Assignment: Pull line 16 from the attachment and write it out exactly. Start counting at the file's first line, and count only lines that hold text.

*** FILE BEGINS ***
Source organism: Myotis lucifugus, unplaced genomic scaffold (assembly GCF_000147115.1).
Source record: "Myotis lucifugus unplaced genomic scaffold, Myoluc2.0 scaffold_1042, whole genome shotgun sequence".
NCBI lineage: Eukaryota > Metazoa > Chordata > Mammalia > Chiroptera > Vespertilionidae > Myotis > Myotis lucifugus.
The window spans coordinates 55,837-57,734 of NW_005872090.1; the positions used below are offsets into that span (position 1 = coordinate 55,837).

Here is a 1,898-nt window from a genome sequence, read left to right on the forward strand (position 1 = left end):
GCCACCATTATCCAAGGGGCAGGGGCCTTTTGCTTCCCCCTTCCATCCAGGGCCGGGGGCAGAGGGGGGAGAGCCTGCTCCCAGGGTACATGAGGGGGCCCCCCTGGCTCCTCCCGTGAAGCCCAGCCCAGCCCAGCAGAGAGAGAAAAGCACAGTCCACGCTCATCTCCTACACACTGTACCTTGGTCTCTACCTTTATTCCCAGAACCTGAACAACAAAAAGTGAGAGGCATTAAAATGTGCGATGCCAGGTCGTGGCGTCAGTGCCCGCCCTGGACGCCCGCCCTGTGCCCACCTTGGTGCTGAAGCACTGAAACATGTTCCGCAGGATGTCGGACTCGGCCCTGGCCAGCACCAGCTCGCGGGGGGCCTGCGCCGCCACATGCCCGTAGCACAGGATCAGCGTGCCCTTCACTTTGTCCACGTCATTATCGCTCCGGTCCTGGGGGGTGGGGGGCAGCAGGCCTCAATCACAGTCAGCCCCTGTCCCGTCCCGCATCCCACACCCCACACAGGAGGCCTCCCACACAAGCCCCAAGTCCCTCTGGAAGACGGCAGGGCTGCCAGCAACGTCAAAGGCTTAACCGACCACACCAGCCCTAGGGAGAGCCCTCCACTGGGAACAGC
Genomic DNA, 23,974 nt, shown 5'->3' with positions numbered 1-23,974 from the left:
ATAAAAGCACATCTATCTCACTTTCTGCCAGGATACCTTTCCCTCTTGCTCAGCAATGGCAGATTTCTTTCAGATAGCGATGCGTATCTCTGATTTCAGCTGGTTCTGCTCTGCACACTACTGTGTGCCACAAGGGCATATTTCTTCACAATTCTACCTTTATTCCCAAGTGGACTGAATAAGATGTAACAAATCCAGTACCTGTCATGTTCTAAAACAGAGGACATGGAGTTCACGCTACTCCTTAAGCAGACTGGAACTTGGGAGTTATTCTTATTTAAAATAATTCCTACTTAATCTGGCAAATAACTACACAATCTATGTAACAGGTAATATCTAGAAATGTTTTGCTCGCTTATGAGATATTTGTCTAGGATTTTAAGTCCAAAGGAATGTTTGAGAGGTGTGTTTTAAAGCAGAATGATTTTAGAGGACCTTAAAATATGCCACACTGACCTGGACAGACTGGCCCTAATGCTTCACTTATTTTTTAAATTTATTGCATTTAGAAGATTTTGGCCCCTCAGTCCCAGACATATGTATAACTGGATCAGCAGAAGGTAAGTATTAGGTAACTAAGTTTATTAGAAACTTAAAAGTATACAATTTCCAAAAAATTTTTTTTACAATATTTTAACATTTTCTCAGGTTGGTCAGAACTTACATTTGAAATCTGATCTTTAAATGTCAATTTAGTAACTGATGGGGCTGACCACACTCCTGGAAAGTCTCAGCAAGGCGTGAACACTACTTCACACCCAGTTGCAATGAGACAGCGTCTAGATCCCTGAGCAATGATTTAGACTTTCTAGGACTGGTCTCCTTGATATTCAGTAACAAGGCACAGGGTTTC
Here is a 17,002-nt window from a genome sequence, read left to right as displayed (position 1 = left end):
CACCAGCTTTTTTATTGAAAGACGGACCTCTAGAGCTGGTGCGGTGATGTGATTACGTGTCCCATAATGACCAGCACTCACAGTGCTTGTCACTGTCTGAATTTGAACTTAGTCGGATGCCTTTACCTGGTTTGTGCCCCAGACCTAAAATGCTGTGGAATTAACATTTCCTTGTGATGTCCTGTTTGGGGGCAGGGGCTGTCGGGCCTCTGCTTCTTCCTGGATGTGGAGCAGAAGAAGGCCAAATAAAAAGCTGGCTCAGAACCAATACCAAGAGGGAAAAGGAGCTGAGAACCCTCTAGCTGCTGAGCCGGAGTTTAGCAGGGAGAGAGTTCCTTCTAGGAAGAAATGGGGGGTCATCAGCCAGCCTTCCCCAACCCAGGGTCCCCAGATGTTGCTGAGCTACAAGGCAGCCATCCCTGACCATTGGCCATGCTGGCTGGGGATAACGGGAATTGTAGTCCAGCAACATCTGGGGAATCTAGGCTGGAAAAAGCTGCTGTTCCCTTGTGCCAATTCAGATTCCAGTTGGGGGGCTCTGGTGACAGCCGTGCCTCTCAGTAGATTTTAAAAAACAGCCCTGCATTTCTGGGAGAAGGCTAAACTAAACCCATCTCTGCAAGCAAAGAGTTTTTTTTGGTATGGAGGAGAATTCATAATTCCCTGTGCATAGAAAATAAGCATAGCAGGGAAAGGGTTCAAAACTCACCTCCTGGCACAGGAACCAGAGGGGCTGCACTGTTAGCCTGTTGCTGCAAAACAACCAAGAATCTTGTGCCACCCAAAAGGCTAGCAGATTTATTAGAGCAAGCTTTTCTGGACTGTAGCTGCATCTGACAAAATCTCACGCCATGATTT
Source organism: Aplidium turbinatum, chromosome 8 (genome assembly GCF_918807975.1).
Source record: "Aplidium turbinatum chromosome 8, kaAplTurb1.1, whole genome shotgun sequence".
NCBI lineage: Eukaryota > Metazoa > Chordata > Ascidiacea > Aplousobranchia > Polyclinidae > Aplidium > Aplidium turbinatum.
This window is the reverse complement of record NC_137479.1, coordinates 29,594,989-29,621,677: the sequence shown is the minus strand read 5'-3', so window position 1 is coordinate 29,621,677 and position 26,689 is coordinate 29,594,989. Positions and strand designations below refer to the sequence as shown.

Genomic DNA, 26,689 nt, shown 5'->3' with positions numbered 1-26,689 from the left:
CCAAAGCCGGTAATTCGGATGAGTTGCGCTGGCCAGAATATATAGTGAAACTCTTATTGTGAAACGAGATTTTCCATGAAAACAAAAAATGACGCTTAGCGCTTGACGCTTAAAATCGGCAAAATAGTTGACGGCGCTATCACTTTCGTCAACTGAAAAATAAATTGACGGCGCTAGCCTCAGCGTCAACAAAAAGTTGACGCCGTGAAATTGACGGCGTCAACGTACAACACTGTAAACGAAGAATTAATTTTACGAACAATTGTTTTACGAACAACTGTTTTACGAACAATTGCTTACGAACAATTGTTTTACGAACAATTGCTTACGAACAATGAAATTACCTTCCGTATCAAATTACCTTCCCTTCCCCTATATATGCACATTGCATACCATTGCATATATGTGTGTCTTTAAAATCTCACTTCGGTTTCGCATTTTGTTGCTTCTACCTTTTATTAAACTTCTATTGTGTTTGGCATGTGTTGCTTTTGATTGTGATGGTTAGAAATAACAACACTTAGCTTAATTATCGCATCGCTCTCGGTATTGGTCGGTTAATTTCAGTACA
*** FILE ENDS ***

CCAAAGCCGGTAATTCGGATGAGTTGCGCTGGCCAGAATATATAGTGAAACTCTTATTGTGAAACGAGATTTTCCATGAAAACAAAAAATGACGCTTAGCGCTTGACGCTTAAAATCGGCAAAATAGTTGACGGCGCTATCACTTTCGTCAACTGAAAAATAAATTGACGGCGCTAGCCTCAGCGTCAACAAAAAGTTGACGCCGTGAAATTGACGGCGTCAACGTACAACACTGTAAACGAAGAATTAATTTTACGAACAATTGTTTTACGAACAACTGTTTTACGAACAATTGCTTACGAACAATTGTTTTACGAACAATTGCTTACGAACAATGAAATTACCTTCCGTATCAAATTACCTTCCCTTCCCCTATATATGCACATTGCATACCATTGCATATATGTGTGTCTTTAAAATCTCACTTCGGTTTCGCATTTTGTTGCTTCTACCTTTTATTAAACTTCTATTGTGTTTGGCATGTGTTGCTTTTGATTGTGATGGTTAGAAATAACAACACTTAGCTTAATTATCGCATCGCTCTCGGTATTGGTCGGTTAATTTCAGTACA